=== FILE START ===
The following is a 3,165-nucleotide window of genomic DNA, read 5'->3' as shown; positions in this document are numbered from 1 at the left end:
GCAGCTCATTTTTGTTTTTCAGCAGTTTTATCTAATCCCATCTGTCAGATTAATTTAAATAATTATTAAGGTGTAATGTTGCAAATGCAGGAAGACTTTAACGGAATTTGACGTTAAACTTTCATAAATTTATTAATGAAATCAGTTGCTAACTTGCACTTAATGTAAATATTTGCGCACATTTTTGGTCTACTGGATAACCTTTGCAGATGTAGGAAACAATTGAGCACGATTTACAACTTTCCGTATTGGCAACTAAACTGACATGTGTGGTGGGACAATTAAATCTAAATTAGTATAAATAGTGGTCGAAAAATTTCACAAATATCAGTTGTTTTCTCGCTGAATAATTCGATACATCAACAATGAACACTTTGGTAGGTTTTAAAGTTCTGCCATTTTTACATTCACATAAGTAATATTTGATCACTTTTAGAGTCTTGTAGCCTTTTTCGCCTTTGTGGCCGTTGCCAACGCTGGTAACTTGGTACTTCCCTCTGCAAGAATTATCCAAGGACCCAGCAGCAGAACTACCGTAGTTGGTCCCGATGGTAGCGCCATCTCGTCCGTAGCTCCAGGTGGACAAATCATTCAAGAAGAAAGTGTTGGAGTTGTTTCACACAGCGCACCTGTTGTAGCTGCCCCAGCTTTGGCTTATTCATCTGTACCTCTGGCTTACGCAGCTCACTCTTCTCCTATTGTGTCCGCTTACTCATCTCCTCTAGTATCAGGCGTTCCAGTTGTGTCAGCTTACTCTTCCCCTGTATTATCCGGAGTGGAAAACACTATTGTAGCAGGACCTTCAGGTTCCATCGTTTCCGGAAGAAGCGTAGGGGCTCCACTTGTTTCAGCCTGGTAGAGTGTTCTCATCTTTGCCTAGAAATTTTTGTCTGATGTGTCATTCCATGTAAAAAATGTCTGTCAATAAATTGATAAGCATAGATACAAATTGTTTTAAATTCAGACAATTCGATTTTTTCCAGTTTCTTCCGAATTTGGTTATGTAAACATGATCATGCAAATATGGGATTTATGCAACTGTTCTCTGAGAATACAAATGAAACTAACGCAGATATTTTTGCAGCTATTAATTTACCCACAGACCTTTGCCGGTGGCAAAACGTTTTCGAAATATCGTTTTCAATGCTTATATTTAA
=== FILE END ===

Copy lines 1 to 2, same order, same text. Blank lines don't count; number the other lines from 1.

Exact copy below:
The following is a 3,165-nucleotide window of genomic DNA, read 5'->3' as shown; positions in this document are numbered from 1 at the left end:
GCAGCTCATTTTTGTTTTTCAGCAGTTTTATCTAATCCCATCTGTCAGATTAATTTAAATAATTATTAAGGTGTAATGTTGCAAATGCAGGAAGACTTTAACGGAATTTGACGTTAAACTTTCATAAATTTATTAATGAAATCAGTTGCTAACTTGCACTTAATGTAAATATTTGCGCACATTTTTGGTCTACTGGATAACCTTTGCAGATGTAGGAAACAATTGAGCACGATTTACAACTTTCCGTATTGGCAACTAAACTGACATGTGTGGTGGGACAATTAAATCTAAATTAGTATAAATAGTGGTCGAAAAATTTCACAAATATCAGTTGTTTTCTCGCTGAATAATTCGATACATCAACAATGAACACTTTGGTAGGTTTTAAAGTTCTGCCATTTTTACATTCACATAAGTAATATTTGATCACTTTTAGAGTCTTGTAGCCTTTTTCGCCTTTGTGGCCGTTGCCAACGCTGGTAACTTGGTACTTCCCTCTGCAAGAATTATCCAAGGACCCAGCAGCAGAACTACCGTAGTTGGTCCCGATGGTAGCGCCATCTCGTCCGTAGCTCCAGGTGGACAAATCATTCAAGAAGAAAGTGTTGGAGTTGTTTCACACAGCGCACCTGTTGTAGCTGCCCCAGCTTTGGCTTATTCATCTGTACCTCTGGCTTACGCAGCTCACTCTTCTCCTATTGTGTCCGCTTACTCATCTCCTCTAGTATCAGGCGTTCCAGTTGTGTCAGCTTACTCTTCCCCTGTATTATCCGGAGTGGAAAACACTATTGTAGCAGGACCTTCAGGTTCCATCGTTTCCGGAAGAAGCGTAGGGGCTCCACTTGTTTCAGCCTGGTAGAGTGTTCTCATCTTTGCCTAGAAATTTTTGTCTGATGTGTCATTCCATGTAAAAAATGTCTGTCAATAAATTGATAAGCATAGATACAAATTGTTTTAAATTCAGACAATTCGATTTTTTCCAGTTTCTTCCGAATTTGGTTATGTAAACATGATCATGCAAATATGGGATTTATGCAACTGTTCTCTGAGAATACAAATGAAACTAACGCAGATATTTTTGCAGCTATTAATTTACCCACAGACCTTTGCCGGTGGCAAAACGTTTTCGAAATATCGTTTTCAATGCTTATATTTAA